And I am haunted, very day, and even more at night when I try to sleep, by the hands. Reaching for me, always, reaching for the end. And all the horror I believe that would entail.

(c ) Helen M Valentina 2018

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They’re Here


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“They’re here mom”
“What’s that dear? Look at the canyon, how grand it is! And the valley below! Stop fidgeting!”
“But no mom, they’re here!”
“My skirt wasn’t made for you to pull apart son! Can’t you just take in the view and enjoy our holiday? Does everything have to be about you? Look at this wonder!”
“No you look at the wonder, mom, look up!”
‘Little head in the clouds, you’ll never learn anything unless you look at what’s right in front of you!”
“But mom they’re right in front of you too! Look up!”
“Well if it will just settle you down I’ll…oh..oh my.”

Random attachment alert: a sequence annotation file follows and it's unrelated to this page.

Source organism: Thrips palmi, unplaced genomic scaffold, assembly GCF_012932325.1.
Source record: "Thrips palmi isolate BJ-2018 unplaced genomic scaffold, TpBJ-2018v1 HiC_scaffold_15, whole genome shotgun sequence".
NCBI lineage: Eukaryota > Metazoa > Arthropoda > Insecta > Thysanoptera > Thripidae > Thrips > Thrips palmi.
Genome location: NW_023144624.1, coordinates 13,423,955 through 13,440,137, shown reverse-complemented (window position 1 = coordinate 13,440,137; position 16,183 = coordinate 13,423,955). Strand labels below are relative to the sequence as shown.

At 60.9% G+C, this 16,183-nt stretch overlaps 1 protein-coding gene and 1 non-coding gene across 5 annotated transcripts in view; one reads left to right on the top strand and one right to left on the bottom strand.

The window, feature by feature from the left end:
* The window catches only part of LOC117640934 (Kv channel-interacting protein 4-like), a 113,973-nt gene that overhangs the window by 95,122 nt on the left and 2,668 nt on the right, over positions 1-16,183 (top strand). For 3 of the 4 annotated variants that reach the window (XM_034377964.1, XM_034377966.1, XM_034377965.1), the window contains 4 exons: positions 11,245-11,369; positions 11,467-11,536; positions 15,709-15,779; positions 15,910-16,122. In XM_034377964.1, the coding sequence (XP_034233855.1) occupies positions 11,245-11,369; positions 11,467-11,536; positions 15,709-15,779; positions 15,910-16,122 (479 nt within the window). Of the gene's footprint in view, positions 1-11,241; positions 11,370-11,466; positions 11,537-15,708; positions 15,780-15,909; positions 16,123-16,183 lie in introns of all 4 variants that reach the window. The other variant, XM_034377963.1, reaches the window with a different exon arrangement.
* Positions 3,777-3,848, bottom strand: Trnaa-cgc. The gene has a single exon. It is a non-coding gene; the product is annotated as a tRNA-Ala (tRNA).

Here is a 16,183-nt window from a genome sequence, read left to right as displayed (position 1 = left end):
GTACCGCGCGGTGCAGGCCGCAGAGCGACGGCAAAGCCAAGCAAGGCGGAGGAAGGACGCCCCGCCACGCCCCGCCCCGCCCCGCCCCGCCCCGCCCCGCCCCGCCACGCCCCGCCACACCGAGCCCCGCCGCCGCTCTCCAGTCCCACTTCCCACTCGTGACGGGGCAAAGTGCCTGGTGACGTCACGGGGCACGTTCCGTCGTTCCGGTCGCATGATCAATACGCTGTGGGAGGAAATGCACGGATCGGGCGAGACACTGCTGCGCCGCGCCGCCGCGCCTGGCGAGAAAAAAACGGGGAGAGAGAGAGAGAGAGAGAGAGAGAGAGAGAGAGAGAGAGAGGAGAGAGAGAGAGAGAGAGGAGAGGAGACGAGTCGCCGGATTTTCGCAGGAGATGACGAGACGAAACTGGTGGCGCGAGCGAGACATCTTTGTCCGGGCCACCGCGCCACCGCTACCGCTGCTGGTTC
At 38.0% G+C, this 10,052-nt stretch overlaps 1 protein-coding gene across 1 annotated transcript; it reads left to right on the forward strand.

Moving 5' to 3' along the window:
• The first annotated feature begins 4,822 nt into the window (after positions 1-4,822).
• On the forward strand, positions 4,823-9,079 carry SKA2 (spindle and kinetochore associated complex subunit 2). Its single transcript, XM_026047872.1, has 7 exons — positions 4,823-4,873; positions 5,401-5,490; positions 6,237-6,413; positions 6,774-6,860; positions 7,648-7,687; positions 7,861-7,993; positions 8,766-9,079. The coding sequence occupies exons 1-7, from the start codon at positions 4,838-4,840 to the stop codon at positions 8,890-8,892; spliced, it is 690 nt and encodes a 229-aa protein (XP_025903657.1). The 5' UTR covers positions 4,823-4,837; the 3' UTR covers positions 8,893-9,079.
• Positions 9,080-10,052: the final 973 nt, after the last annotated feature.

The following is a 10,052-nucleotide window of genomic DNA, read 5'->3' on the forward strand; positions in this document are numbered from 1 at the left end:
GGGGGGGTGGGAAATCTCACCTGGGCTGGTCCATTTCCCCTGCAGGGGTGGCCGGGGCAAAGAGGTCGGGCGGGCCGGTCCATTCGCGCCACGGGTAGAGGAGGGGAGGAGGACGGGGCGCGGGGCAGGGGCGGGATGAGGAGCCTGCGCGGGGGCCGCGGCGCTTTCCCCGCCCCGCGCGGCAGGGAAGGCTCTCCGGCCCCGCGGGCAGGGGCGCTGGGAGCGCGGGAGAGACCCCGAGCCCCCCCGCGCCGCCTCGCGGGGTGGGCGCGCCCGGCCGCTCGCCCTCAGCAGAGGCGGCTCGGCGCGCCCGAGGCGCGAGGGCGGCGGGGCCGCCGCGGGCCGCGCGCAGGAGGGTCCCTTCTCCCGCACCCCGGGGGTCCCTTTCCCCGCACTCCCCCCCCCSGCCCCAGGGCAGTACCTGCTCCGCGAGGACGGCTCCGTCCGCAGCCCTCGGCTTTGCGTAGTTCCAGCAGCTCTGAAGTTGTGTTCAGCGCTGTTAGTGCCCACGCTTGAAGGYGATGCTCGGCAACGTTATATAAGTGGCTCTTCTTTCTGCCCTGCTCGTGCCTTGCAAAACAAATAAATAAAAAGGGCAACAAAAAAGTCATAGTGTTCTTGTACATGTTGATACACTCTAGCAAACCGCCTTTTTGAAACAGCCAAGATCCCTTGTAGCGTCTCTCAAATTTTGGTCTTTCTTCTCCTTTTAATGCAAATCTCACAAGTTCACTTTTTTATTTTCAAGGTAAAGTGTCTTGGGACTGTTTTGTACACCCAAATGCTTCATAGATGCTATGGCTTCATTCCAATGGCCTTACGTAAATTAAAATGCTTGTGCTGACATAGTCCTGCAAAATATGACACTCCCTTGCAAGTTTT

“See mom?”
“They’re just flying above us!”
“Yes mom!”
“They’re real! Are they real? I mean, is it really what it looks like?”
“I think so mom.”
“What do you think they want?”
“How would I know? Perhaps they’re on holiday too.”
“Perhaps they are. Perhaps that’s it. Just looking at the canyon too.”
“I think they’re looking at us mom.”
“Don’t be silly son, it’s not all about you.”
“But why are they heading towards us mom?”
“What? What…oh my….”

(c ) Helen M Valentina 2018

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I’m climbing beloved, answering your call.

In the atmosphere so thick, so star strewn, so vast, I climb.

Up the spiral staircase I ascend, answering your call.

Am I going up or down, I wonder, for which is which in space, in eternity? Clocks running backwards, songs sung in reverse, angels flickering around me wingless, sightless, silent.

Until I land, beloved, in this strange space.

On the floor a swirl of black and green I think is random, until I see. A map, beloved, of every planet, every constellation, ever dimension in all time and space. Beyond all time and space.